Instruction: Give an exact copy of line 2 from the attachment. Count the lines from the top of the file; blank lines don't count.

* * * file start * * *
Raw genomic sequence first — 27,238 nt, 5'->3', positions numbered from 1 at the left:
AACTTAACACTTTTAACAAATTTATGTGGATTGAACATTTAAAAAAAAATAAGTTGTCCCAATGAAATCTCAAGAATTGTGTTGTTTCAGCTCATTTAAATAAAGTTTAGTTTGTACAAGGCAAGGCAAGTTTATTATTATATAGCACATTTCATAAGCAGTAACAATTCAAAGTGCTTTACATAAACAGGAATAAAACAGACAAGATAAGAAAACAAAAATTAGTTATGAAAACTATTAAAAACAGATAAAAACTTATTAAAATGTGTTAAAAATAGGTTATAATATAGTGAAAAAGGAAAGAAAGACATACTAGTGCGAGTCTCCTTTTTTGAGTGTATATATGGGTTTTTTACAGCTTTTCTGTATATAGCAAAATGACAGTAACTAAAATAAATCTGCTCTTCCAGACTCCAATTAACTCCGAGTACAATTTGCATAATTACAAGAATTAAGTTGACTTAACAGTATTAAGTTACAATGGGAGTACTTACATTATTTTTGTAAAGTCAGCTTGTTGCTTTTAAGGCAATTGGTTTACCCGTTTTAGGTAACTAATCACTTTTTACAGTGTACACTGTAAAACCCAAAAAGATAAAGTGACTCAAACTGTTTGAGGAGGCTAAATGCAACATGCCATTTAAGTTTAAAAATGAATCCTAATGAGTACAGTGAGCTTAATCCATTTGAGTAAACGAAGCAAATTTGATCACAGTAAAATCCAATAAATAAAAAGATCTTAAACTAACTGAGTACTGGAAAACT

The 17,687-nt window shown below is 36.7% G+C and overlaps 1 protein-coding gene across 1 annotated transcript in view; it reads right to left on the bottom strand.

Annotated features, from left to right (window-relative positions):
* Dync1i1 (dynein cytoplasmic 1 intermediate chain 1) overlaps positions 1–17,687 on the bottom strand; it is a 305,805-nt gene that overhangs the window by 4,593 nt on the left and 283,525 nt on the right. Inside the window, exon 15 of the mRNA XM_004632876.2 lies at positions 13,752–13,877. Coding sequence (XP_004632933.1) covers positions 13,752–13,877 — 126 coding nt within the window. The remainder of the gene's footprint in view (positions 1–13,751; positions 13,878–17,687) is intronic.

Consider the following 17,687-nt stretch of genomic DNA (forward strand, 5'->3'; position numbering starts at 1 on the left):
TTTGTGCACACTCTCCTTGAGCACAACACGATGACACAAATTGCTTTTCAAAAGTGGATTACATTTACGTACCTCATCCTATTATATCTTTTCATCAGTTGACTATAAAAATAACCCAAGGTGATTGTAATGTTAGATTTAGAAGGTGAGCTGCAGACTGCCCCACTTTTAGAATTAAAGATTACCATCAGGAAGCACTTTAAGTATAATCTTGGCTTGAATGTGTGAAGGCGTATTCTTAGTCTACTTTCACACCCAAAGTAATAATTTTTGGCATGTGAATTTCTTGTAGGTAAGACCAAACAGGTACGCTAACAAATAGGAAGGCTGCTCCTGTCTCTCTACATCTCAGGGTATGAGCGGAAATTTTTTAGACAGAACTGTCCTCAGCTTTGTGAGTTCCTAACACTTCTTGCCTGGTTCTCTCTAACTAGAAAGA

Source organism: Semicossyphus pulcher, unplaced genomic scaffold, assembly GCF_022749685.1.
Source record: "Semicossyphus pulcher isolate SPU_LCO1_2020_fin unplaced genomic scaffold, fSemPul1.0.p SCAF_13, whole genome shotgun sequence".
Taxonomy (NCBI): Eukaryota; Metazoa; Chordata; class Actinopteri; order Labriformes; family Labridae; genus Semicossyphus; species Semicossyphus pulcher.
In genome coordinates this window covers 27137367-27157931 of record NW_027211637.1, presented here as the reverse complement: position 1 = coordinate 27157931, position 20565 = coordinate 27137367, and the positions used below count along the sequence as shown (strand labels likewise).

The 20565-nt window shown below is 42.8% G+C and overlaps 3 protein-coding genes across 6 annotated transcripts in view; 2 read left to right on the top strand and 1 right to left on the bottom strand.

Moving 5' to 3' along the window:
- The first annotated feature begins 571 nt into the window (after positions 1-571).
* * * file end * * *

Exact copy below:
AACTTAACACTTTTAACAAATTTATGTGGATTGAACATTTAAAAAAAAATAAGTTGTCCCAATGAAATCTCAAGAATTGTGTTGTTTCAGCTCATTTAAATAAAGTTTAGTTTGTACAAGGCAAGGCAAGTTTATTATTATATAGCACATTTCATAAGCAGTAACAATTCAAAGTGCTTTACATAAACAGGAATAAAACAGACAAGATAAGAAAACAAAAATTAGTTATGAAAACTATTAAAAACAGATAAAAACTTATTAAAATGTGTTAAAAATAGGTTATAATATAGTGAAAAAGGAAAGAAAGACATACTAGTGCGAGTCTCCTTTTTTGAGTGTATATATGGGTTTTTTACAGCTTTTCTGTATATAGCAAAATGACAGTAACTAAAATAAATCTGCTCTTCCAGACTCCAATTAACTCCGAGTACAATTTGCATAATTACAAGAATTAAGTTGACTTAACAGTATTAAGTTACAATGGGAGTACTTACATTATTTTTGTAAAGTCAGCTTGTTGCTTTTAAGGCAATTGGTTTACCCGTTTTAGGTAACTAATCACTTTTTACAGTGTACACTGTAAAACCCAAAAAGATAAAGTGACTCAAACTGTTTGAGGAGGCTAAATGCAACATGCCATTTAAGTTTAAAAATGAATCCTAATGAGTACAGTGAGCTTAATCCATTTGAGTAAACGAAGCAAATTTGATCACAGTAAAATCCAATAAATAAAAAGATCTTAAACTAACTGAGTACTGGAAAACT